Ge Vang Wins Reprieve From Deportation
By Julia Vang
After 18 months of advocacy and support from CAAL, an immigration judge granted Ge Vang relief, terminating his deportation order on July 19, 2021.
Vang is among the approximate 16,000 Southeast Asian refugees who were caught in the wave of unforgiving effects after the 1996 immigration law changed.
“I feel like I can finally breathe because I no longer have to live in fear of being deported to Laos, a country I know nothing about,” Vang expressed.
Vang was born in a Thai refugee camp in 1978, after his parents and siblings fled their village in Laos under the threat of death and persecution. Vang’s father was recruited as a soldier to fight for the U.S. at the age of 15. At eight months old, Vang, his two siblings and parents came as refugees to America.
With little support, Vang struggled to fit into a country that did not wholeheartedly accept him. He made a mistake when he was younger but turned his life around and became a devoted husband, a loving father of four, and an active member of the Hmong community.
This avenue of relief became possible after Vang’s criminal defense attorney, Chang Lau from the Minnesota Public Defender’s Appellate Office, with the support of the Ramsey County Attorney’s Office, filed a post-conviction relief petition asking the state district court to vacate Vang’s old conviction. The court granted the petition.
Chang says, “I am heartened by the outcome of Ge’s case and am so happy for Ge and his family. It is frustrating that so much time, effort and resources were required to obtain this outcome. The advocates, professionals and Ge’s family all worked hard to overcome and achieve this win.”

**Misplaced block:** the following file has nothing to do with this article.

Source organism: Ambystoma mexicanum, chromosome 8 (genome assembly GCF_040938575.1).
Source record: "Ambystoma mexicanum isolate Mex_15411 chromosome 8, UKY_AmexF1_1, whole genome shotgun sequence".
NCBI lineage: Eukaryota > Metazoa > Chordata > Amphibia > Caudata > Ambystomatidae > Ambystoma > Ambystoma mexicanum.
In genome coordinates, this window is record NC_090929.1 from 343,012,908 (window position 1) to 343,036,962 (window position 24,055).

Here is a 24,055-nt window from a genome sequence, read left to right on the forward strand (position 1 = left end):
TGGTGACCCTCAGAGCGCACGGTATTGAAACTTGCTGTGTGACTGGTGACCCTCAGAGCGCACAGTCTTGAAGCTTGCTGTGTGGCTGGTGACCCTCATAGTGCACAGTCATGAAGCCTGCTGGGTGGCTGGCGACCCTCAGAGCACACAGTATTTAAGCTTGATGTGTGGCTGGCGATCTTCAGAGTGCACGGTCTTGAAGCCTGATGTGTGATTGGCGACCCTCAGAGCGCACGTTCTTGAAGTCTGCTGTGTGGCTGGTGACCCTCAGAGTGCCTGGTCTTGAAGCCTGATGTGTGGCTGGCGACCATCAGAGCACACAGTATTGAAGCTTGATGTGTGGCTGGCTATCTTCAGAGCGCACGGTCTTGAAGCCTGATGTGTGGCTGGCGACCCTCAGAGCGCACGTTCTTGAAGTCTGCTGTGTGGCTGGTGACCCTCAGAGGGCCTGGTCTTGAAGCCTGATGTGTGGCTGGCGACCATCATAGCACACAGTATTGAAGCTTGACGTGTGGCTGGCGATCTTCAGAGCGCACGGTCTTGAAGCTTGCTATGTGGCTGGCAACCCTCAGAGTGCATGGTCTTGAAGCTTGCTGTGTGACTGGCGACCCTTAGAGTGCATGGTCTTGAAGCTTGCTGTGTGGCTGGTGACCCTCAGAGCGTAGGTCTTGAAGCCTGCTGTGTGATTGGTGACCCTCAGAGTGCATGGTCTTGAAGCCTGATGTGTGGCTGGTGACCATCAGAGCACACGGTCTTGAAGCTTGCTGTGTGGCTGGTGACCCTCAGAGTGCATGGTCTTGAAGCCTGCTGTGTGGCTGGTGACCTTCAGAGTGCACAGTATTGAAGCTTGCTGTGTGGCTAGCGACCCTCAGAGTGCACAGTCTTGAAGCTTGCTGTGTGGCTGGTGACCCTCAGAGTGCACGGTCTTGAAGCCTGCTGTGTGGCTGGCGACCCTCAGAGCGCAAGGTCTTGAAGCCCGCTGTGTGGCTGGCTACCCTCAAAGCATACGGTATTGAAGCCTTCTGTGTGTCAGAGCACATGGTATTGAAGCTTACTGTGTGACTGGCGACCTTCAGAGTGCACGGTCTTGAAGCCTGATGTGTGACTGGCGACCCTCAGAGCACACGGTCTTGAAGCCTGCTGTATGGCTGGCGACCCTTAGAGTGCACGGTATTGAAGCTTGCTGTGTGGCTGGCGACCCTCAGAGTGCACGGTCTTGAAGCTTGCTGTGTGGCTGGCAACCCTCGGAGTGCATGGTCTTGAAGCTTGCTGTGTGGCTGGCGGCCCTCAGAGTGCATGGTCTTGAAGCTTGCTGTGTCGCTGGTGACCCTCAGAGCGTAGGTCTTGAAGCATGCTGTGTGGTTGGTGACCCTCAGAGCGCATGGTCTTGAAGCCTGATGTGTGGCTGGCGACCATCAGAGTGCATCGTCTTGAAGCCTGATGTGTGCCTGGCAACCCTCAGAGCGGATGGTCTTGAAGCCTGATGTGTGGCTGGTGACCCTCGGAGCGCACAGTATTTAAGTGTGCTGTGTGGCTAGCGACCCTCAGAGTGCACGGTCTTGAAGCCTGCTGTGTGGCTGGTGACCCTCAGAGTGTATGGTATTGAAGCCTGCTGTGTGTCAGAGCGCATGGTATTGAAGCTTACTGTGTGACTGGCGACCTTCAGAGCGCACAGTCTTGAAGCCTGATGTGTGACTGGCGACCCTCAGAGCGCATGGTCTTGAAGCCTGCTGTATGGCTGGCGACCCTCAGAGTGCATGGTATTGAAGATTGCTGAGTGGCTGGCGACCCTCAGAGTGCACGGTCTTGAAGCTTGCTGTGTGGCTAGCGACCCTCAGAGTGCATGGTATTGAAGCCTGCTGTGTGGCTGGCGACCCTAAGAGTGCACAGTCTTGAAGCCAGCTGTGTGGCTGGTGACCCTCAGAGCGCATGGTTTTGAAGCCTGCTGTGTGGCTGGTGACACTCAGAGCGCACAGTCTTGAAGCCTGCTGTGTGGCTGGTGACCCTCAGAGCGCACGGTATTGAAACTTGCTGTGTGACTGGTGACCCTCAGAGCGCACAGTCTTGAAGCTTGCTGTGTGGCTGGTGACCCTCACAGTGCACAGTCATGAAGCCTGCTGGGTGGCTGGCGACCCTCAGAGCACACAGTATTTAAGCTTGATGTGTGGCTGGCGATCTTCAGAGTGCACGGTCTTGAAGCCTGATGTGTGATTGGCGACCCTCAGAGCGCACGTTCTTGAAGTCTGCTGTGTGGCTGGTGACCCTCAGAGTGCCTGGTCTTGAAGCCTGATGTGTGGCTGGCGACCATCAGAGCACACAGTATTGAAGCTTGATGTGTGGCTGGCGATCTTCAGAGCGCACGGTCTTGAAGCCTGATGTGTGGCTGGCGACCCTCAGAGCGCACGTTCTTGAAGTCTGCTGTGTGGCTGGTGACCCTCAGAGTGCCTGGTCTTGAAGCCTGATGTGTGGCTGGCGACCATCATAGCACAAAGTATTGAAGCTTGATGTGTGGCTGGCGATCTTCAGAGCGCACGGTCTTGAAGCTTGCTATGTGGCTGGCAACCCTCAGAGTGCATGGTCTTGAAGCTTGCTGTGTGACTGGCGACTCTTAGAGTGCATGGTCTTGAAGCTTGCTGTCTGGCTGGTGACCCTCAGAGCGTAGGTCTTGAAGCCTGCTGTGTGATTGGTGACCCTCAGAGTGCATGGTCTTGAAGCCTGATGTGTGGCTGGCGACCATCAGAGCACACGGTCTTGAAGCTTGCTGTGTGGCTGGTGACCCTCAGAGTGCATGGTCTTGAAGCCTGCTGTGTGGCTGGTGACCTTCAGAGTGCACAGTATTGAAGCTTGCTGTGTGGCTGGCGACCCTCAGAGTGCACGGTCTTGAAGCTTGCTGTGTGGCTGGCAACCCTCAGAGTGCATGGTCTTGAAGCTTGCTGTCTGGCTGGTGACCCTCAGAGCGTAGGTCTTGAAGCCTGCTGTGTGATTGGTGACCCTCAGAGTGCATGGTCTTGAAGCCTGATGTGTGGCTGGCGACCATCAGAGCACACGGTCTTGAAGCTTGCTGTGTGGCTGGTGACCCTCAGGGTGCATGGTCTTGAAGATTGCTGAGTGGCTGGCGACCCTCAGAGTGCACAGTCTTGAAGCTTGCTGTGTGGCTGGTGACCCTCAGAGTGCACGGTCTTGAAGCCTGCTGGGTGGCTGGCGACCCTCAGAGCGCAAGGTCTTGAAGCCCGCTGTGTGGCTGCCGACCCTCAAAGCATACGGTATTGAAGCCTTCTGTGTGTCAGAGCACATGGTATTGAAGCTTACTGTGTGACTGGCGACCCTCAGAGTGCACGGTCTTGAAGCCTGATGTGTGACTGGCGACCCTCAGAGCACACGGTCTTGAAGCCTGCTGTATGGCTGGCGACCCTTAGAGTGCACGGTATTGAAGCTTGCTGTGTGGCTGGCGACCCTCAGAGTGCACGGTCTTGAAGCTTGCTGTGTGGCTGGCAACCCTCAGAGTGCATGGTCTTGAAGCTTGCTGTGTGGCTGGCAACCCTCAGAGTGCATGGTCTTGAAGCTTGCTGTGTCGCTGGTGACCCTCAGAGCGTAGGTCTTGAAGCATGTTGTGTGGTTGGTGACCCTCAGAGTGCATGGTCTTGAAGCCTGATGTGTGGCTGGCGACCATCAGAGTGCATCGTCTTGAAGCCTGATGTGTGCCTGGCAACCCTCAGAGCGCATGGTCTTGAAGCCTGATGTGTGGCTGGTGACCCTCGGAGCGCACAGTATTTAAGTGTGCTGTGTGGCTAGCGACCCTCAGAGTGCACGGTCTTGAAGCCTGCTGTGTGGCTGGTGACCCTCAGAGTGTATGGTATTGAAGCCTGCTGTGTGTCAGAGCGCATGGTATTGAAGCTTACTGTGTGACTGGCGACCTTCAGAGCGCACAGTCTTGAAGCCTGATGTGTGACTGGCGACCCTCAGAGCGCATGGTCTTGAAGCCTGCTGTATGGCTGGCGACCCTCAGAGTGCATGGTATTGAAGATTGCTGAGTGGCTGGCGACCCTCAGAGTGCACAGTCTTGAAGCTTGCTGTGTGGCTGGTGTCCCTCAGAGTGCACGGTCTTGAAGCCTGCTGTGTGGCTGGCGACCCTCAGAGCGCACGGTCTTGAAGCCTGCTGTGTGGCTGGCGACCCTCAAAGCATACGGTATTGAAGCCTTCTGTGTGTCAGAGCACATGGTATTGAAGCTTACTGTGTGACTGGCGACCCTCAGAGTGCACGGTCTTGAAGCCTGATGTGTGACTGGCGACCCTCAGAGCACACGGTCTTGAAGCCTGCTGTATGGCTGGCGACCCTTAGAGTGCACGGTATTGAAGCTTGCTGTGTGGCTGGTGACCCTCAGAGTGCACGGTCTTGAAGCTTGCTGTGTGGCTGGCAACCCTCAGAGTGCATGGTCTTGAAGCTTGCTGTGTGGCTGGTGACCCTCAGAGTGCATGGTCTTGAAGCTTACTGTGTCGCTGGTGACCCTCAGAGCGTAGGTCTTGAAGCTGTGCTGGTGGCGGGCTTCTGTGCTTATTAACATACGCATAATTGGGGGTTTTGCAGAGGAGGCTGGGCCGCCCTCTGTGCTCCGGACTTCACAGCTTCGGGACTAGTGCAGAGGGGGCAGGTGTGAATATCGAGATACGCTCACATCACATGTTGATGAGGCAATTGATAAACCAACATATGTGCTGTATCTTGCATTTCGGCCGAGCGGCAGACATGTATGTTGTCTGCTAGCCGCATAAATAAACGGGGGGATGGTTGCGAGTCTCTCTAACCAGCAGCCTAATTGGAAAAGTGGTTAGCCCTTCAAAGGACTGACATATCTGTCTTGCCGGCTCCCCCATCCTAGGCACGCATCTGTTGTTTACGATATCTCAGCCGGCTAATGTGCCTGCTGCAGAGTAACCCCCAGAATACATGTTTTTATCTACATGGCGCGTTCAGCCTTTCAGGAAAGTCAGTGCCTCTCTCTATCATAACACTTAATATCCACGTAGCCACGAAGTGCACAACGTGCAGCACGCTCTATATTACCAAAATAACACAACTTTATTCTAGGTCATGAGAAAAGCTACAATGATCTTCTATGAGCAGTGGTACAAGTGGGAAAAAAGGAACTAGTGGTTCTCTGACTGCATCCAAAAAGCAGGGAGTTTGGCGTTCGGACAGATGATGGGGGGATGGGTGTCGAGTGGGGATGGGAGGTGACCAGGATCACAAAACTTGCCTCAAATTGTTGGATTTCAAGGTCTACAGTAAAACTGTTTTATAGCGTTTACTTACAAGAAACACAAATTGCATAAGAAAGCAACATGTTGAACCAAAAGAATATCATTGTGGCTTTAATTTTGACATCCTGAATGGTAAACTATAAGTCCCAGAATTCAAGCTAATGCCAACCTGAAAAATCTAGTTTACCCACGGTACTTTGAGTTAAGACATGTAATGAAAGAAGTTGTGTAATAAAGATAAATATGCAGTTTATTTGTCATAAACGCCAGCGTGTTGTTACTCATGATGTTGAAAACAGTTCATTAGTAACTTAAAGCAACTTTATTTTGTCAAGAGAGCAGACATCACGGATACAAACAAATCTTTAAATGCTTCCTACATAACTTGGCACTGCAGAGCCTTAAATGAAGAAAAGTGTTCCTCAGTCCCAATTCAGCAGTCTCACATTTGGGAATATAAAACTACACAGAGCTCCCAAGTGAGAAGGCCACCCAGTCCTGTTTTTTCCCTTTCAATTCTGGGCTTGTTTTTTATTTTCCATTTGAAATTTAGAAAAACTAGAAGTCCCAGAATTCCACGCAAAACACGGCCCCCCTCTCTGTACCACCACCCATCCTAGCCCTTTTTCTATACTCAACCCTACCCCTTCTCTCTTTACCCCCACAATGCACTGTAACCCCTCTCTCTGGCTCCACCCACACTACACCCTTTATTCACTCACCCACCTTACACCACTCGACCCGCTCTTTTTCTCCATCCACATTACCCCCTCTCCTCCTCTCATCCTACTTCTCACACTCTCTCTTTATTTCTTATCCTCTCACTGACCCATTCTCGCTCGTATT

Jenny Srey, CAAL’s Senior Manager for Civic Power, stated, “Ge and his family showed the fierce resilience of our refugee communities. While he was released through legal channels, it took months of community organizing to get this victory. This is a win for communities that lays the groundwork for immigration systems to recognize second chances and the sanctity of family.”
“There are too many people like Ge who should’ve been protected but weren’t, and their families were kept in turmoil for years. We’re pleased with this outcome and hope more can be done to provide immediate relief through legal means for many others,” says Bo Thao-Urabe, CAAL Executive and Network Director.
About Coalition of Asian American Leaders:
The Coalition of Asian American Leaders (CAAL) envisions a just and joyful future where all Minnesotans, regardless of background, have the power to shape decisions that affect us and live with dignity in thriving and caring communities. Our mission is to harness our collective power to improve the lives of community by connecting, learning, and acting together. To learn more, please visit www.caalmn.org.